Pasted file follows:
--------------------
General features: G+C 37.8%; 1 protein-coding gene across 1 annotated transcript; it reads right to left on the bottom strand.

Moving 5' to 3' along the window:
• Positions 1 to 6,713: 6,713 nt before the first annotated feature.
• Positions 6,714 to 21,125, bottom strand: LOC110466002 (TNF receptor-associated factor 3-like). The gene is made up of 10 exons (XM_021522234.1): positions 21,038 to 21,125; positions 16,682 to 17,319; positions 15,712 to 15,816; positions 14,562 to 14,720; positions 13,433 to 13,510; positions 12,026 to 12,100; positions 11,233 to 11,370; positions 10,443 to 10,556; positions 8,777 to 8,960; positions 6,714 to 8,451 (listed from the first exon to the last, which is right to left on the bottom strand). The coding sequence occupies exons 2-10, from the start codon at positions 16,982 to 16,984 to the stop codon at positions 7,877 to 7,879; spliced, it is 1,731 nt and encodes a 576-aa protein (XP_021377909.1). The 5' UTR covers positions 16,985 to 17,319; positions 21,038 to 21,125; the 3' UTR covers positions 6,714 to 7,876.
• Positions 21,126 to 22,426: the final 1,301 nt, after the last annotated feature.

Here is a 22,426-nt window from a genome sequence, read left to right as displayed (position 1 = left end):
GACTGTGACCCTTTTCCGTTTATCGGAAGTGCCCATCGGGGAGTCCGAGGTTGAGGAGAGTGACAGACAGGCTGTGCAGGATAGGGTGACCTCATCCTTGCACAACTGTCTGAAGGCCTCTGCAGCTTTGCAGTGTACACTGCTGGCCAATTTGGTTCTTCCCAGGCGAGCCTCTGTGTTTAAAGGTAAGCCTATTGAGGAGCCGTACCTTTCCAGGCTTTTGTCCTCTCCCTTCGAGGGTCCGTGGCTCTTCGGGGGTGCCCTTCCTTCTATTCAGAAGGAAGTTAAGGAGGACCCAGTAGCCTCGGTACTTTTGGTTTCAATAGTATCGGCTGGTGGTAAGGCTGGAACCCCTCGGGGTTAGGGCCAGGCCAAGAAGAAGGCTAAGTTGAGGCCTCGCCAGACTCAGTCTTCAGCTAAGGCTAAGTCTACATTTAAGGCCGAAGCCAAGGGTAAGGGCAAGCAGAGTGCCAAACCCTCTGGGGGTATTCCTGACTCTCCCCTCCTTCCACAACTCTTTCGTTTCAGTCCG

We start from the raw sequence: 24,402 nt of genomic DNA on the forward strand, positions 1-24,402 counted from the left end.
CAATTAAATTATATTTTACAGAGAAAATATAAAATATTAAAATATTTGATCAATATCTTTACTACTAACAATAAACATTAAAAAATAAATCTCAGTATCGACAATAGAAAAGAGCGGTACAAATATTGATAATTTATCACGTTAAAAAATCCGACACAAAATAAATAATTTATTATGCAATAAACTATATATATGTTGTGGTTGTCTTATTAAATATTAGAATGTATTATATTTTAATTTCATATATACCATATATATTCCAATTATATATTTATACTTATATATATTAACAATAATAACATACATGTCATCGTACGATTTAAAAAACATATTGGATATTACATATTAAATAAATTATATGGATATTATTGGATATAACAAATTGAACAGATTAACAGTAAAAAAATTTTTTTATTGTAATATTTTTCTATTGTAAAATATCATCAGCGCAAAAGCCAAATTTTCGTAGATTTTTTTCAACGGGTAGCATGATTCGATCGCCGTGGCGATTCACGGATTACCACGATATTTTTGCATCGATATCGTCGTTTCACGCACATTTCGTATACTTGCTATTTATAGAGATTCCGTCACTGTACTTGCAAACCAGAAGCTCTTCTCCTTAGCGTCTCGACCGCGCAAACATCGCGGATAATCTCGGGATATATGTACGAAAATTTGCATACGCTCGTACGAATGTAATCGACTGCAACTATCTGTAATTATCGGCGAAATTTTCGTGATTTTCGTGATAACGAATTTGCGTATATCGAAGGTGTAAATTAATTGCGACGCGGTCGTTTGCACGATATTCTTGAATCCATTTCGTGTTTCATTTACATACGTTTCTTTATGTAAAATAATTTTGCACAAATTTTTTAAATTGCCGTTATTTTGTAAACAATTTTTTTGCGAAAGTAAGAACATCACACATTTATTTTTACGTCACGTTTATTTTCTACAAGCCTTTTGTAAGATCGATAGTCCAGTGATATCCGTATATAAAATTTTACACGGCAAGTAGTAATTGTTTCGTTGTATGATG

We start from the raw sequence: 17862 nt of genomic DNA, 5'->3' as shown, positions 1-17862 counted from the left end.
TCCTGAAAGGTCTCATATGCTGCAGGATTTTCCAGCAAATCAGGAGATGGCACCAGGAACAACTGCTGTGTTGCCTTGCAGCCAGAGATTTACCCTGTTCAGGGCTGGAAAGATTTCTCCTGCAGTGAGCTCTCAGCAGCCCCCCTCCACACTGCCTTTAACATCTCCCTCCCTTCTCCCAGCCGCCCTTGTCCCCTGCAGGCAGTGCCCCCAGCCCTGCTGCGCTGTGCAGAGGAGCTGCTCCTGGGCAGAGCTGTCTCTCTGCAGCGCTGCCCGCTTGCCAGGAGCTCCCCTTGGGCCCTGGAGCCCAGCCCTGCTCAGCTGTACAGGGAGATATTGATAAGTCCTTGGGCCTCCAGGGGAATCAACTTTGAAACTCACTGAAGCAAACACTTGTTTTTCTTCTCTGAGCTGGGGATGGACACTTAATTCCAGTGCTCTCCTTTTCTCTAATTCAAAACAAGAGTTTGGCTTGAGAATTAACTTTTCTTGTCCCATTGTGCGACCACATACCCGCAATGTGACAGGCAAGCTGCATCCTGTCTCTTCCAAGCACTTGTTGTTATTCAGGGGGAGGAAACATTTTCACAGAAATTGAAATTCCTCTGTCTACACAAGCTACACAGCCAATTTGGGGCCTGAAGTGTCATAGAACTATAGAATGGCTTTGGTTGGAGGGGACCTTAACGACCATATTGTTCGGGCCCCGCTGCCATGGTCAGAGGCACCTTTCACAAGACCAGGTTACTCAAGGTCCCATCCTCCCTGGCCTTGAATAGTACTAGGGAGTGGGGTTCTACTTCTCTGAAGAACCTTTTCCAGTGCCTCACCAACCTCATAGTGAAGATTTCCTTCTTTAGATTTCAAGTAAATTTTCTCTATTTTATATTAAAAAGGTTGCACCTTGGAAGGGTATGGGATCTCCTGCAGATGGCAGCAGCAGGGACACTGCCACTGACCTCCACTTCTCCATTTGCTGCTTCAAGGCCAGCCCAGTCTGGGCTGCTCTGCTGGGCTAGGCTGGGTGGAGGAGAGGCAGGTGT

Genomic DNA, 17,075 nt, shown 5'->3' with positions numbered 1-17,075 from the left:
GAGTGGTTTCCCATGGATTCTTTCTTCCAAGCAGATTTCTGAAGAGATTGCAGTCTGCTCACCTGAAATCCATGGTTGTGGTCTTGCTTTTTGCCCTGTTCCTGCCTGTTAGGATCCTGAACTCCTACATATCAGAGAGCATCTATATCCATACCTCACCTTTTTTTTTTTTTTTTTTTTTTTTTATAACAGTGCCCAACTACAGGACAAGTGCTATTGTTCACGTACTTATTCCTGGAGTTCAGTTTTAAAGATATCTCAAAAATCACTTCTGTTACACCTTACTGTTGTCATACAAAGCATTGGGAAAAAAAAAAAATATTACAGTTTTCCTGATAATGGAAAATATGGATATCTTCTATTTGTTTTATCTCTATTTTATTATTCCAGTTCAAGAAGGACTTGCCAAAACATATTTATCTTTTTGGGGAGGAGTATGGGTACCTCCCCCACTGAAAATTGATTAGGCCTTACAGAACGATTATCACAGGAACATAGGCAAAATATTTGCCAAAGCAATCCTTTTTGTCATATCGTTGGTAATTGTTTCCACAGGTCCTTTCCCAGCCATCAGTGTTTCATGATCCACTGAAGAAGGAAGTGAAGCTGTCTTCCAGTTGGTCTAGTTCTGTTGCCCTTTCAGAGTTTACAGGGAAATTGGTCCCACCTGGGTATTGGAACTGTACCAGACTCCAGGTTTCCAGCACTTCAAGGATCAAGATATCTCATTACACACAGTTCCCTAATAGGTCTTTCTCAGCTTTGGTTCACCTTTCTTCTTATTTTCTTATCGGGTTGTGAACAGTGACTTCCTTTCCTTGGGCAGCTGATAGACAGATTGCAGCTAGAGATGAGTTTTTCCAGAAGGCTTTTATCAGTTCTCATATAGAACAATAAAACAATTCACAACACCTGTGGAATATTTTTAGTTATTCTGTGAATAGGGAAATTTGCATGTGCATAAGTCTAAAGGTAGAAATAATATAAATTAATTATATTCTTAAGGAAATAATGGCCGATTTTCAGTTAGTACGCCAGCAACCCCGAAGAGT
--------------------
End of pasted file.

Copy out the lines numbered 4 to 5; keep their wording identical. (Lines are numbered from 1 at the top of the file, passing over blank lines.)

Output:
• Positions 6,714 to 21,125, bottom strand: LOC110466002 (TNF receptor-associated factor 3-like). The gene is made up of 10 exons (XM_021522234.1): positions 21,038 to 21,125; positions 16,682 to 17,319; positions 15,712 to 15,816; positions 14,562 to 14,720; positions 13,433 to 13,510; positions 12,026 to 12,100; positions 11,233 to 11,370; positions 10,443 to 10,556; positions 8,777 to 8,960; positions 6,714 to 8,451 (listed from the first exon to the last, which is right to left on the bottom strand). The coding sequence occupies exons 2-10, from the start codon at positions 16,982 to 16,984 to the stop codon at positions 7,877 to 7,879; spliced, it is 1,731 nt and encodes a 576-aa protein (XP_021377909.1). The 5' UTR covers positions 16,985 to 17,319; positions 21,038 to 21,125; the 3' UTR covers positions 6,714 to 7,876.
• Positions 21,126 to 22,426: the final 1,301 nt, after the last annotated feature.